How Java Microservices are Improved by Java EE Security and MVC 1.0

2017-11-13

How Java Microservices are Improved by Java EE Security and MVC 1.0

When all's said and done about Java Microservices it is important to remember that it is the new Java EE Security API, which comes with Java Enterprise Edition (EE) 8 that will provide the all-important security for self-contained microservices.

But what are the foundations to Java EE Security API? What makes the Java EE Security API possible?

To answer this question we need to take a peek under the hood of the UI-based MVC 1.0 API, and this is exactly what our EDC4IT instructors and consultants, experts on Java and microservices, have done.

Where MVC 1.0’s magic lies is in the way it works with Java API for RESTful Web Services (JAX-RS) via representational state transfer.

Java Champion Ivar Grimstad said at the recent JavaOne 2017 conference: "The most important thing, the way I see it, is that MVC 1.0 is built on top of JAX-RS. If you're used to using JAX-RS to create your REST endpoints, it's an easy decision to also add some web interfaces to your applications. Most REST-based microservices have some type of admin tool that goes along with them. With MVC 1.0, you can now build that UI tool using exactly the same technology as the microservice itself."

Along with MVC 1.0 another crucial element is the development of JSR-375. JSR-375 is the comprehensive list of key elements that come together to form Java EE Security API.

Big deal, right? Just a list of issues that security experts were already tackling in an effort to standardise. Here, according to Ivan Grimstad, is where it gets exciting!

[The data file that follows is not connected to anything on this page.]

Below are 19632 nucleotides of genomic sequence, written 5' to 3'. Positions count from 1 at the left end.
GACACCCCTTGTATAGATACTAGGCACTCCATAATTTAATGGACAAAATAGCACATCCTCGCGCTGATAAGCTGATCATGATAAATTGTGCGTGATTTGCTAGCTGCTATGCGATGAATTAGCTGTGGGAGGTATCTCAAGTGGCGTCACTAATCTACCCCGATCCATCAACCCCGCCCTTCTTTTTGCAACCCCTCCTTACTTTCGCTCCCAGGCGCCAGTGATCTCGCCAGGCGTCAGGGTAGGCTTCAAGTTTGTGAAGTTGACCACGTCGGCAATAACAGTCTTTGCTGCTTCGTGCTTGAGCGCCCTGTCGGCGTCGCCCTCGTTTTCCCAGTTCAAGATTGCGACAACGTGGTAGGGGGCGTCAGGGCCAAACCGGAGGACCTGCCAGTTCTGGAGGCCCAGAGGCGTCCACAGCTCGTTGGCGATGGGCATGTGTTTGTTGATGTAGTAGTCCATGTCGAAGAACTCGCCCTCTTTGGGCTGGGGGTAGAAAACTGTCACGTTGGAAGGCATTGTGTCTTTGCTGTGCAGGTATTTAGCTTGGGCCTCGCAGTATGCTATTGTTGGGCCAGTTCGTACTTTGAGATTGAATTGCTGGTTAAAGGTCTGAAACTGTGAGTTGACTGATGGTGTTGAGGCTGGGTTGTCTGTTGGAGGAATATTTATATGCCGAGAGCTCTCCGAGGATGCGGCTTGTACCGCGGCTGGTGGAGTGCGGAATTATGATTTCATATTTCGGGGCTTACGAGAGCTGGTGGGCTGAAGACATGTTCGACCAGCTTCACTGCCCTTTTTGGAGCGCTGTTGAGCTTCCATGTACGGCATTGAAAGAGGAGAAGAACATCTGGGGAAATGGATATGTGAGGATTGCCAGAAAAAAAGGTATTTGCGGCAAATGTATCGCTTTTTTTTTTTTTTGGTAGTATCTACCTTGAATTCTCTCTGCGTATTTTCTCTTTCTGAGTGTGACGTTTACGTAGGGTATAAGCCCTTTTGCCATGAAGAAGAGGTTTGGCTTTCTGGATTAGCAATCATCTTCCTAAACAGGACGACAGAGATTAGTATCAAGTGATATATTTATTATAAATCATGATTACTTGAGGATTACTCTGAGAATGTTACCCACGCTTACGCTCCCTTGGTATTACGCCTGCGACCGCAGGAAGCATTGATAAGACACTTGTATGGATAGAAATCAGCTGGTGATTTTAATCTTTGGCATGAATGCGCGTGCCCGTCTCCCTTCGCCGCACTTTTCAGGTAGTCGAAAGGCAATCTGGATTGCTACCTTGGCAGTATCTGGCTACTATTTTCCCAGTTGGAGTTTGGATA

Not only will the “brand-new API for EE8”, according to Grimstad, provide the missing link between different previous editions of EE, but the actual application will have the ability to execute annotation-based security configurations.

What does that mean? Well it means a self-contained microservices element can begin working without the need for further external configuration. Or in the words of Grimstad himself: "You do it within the application, so you don't have to configure it from the outside. Security configuration is contained within the application."

It all sounds great but what does it boil down to? Well, what it means is that Java development will get a shot in the arm thanks to the heavy lifting already having been done to keep things secure. Thanks to these developments Java-based microservices stand to advance much quicker.

As Java experts our instructors and consultants at EDC4IT will be keeping a close eye on developments. If you need a course for your team or company, or perhaps you’re studying Java and want to join one of our scheduled classes, get in touch and let’s see how we can help. Check out our list of Java courses here

This article does not necessarily reflect the technical opinion of EDC4IT, but purely of the writer. If you want to discuss about this content, please use thecontact ussection of the site